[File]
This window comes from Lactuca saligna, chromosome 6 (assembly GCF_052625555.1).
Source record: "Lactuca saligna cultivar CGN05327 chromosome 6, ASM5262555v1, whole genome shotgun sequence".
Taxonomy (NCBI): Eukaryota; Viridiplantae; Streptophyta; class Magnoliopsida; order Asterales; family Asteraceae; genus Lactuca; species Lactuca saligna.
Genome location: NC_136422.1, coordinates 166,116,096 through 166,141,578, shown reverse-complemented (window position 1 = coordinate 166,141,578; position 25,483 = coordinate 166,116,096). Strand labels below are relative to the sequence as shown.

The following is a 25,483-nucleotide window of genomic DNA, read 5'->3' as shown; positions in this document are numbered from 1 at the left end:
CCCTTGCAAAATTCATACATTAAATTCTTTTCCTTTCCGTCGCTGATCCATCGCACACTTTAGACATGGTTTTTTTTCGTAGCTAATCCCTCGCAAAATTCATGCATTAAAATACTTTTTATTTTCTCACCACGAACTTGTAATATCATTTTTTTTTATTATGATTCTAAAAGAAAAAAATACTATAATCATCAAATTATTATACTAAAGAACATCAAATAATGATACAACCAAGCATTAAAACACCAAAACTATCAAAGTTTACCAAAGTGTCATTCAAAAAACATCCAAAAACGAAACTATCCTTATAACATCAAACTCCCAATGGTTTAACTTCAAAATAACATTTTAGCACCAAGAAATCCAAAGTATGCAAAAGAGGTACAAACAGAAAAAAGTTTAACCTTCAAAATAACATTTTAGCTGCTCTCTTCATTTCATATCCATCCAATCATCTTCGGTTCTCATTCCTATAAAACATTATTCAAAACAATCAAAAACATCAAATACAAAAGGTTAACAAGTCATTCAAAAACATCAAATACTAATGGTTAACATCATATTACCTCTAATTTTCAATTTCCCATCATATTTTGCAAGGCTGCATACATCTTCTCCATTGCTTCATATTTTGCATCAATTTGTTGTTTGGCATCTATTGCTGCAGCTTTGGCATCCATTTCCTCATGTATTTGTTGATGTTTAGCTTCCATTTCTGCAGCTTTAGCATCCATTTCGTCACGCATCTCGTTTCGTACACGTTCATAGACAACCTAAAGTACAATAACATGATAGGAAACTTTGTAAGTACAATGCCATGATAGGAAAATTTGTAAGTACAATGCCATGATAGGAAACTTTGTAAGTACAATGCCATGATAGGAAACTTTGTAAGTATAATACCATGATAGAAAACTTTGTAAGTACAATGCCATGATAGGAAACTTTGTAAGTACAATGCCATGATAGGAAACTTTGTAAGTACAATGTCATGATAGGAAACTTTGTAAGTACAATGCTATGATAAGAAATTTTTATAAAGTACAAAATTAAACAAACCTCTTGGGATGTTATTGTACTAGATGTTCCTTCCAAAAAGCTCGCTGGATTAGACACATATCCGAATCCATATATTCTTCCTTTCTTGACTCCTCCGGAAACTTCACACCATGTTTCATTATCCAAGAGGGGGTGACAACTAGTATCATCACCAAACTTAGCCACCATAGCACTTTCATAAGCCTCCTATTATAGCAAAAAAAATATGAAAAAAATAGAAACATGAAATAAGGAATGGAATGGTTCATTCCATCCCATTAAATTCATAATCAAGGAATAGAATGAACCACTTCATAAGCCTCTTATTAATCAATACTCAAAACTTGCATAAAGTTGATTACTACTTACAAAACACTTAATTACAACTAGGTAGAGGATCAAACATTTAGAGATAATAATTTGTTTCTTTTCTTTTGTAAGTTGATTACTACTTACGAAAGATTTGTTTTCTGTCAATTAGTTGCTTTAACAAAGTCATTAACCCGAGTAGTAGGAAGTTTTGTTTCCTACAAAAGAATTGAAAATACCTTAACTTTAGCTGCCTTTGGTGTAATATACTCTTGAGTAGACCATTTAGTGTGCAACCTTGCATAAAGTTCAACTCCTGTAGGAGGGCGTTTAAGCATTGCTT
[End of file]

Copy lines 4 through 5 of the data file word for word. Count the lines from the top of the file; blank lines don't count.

Genome location: NC_136422.1, coordinates 166,116,096 through 166,141,578, shown reverse-complemented (window position 1 = coordinate 166,141,578; position 25,483 = coordinate 166,116,096). Strand labels below are relative to the sequence as shown.

The following is a 25,483-nucleotide window of genomic DNA, read 5'->3' as shown; positions in this document are numbered from 1 at the left end: